There’s an unusual amount of photo-related stuff you can make from a simple Pringles can: a macro flash diffuser, an extension tube, or a “saberstrip.” Sean of Fotodiox brings you another cheap and simple Pringles project: a DIY pinhole lens. In this video, he’ll show you how to do it and list all the things you need, and I bet you already have most of these at home.
You can make a pinhole lens from a lens cap, as we saw here. However, it will give you a wider angle of view. If you want to “zoom in,” you need to put some space between your pinhole lens and your camera sensor. Enter Pringles can, which will be your telephoto lens with around 75-100mm equivalent focal length.
Here’s what you’ll need:
- Grab n’ Go size Pringles can
- Empty soda can
- Sewing needles
- Gaff tape or black duct tape
- A sharp box cutter
- 67 mm macro reverse ring and 77-67mm step down ring
Start by cutting the metal bottom of your Pringles can with a box cutter, and make sure to keep it straight. Then, cut a hole in the very middle of the plastic lid. Next, take the scissors, cut a small square off the soda can, and pierce it with the thinnest sewing needle. Now place the tin with the pinhole in the very center of the plastic lid and tape it down. Use the black tape to mask out the rest of the lid so no light can get in, and also cover the shiny interior of the Pringles can. You can also use a black Sharpie to color the metal area around your pin to reduce reflections.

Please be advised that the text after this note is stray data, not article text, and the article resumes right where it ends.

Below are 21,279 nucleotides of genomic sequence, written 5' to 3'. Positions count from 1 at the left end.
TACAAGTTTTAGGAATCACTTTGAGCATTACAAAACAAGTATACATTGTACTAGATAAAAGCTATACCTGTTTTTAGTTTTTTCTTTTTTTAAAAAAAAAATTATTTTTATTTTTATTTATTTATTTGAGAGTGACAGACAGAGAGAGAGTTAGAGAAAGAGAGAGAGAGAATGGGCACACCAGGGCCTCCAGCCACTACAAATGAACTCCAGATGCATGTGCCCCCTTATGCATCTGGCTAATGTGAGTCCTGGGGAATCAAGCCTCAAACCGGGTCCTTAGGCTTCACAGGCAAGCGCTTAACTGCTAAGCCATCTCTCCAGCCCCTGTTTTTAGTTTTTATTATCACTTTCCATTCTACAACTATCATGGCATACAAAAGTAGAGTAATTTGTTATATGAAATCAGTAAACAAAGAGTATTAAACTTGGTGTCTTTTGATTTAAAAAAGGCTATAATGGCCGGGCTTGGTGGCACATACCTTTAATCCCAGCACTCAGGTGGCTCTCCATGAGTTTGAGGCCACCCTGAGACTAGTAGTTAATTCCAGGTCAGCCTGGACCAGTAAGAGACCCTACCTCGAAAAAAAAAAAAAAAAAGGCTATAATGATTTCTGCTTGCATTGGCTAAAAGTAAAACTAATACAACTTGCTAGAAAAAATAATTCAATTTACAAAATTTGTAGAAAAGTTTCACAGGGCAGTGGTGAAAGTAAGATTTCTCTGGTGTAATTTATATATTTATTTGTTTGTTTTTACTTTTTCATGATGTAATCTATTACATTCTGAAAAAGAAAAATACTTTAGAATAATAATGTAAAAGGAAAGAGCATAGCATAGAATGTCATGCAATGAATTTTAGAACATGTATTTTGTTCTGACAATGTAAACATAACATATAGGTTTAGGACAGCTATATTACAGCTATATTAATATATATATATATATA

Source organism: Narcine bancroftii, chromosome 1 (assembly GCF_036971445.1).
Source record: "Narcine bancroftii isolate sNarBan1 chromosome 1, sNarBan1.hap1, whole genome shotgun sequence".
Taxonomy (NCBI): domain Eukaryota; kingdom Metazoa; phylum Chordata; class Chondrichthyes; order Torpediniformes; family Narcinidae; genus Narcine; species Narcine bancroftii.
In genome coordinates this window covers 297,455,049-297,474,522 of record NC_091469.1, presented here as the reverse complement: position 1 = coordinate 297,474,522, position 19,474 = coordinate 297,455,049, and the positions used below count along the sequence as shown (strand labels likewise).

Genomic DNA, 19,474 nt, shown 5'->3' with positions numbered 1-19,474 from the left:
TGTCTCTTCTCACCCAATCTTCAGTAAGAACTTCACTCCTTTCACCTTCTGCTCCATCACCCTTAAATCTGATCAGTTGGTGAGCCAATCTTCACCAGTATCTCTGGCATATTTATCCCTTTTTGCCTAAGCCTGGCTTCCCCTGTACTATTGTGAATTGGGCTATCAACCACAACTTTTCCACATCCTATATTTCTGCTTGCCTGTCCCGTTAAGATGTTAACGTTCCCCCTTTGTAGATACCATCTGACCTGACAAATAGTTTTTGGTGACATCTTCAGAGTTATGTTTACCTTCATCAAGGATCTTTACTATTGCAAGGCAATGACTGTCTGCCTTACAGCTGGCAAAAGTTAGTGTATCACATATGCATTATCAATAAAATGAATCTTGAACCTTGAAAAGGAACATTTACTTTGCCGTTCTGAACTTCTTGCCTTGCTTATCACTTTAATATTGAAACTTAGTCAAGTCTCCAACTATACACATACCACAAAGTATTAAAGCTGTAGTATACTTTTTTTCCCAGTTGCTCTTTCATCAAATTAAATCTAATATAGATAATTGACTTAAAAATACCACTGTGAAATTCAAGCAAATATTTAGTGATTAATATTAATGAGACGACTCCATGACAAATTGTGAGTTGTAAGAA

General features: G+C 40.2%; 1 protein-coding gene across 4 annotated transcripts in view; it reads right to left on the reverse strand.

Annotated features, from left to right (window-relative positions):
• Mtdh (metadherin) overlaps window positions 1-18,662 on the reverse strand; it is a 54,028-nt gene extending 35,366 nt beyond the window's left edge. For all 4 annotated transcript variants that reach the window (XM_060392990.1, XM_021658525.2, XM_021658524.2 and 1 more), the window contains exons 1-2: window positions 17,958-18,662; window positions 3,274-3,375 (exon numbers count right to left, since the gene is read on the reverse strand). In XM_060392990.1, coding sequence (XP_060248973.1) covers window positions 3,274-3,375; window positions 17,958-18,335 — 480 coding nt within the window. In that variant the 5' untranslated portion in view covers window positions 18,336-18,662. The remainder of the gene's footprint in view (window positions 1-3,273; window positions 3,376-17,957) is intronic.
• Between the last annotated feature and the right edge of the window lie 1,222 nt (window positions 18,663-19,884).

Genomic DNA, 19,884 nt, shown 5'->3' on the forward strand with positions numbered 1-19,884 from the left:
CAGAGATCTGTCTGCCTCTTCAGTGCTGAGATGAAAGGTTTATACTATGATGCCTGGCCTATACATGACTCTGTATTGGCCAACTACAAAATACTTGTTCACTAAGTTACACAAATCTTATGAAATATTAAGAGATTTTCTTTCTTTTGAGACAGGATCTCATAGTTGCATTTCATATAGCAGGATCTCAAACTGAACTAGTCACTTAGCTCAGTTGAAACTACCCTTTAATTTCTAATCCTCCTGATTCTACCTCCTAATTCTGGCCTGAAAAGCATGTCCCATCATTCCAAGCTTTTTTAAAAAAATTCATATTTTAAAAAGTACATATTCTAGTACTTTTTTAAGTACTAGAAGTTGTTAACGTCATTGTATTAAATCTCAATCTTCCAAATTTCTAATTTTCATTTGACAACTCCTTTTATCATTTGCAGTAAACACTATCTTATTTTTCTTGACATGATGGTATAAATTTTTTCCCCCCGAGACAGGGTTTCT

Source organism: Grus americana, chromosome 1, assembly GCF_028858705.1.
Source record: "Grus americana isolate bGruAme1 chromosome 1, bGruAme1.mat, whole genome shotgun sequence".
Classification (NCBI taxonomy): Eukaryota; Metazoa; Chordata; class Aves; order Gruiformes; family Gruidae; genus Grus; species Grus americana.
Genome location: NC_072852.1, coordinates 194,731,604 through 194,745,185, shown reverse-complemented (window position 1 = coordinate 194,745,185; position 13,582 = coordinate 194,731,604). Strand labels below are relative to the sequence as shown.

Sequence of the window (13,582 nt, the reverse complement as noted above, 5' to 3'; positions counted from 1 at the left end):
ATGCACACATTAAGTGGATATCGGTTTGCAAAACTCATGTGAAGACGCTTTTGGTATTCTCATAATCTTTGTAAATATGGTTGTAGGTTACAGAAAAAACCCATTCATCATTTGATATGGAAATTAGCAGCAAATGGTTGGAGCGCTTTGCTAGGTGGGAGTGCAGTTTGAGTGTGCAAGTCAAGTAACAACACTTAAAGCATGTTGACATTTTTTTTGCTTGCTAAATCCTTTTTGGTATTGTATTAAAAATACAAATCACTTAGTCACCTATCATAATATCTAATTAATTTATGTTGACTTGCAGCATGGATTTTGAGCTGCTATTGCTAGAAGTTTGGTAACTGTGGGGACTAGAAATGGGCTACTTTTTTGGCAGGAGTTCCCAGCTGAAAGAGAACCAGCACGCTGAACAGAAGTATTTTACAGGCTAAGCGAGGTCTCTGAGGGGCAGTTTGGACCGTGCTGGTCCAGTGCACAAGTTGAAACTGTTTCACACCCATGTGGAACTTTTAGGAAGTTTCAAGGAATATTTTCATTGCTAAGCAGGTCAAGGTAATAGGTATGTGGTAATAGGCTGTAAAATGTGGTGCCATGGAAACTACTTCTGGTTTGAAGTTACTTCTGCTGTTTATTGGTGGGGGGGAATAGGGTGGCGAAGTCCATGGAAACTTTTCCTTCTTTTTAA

And now for assembling your lens. Take the macro reverse ring and the step down ring and screw them together. Tape them on the back of your Pringles can… And you’re pretty much done. Now you can put this “lens” onto your digital camera and shoot digital pinhole photography with it. Sean uses a Sony A7SII and therefore the E-mount rings, but you can adjust them to your camera.
Sean points out that there are some drawbacks to this setup, though. You’ll get everything in focus but not tack-sharp focus. After all, this is a DIY lens and you can expect very low-fi photos. Still, if you ask me, this is what gives them their charm. You’ll also need to either crank up the ISO or shoot with longer exposures to get usable images. I don’t see it as a problem, but it does limit you a bit. However, rather than focusing on limitations, I’m all up for exploring the perks of this DIY lens. It seems like a simple and fun project to try and something that will put most of us out of our comfort zone – and that’s always a good thing.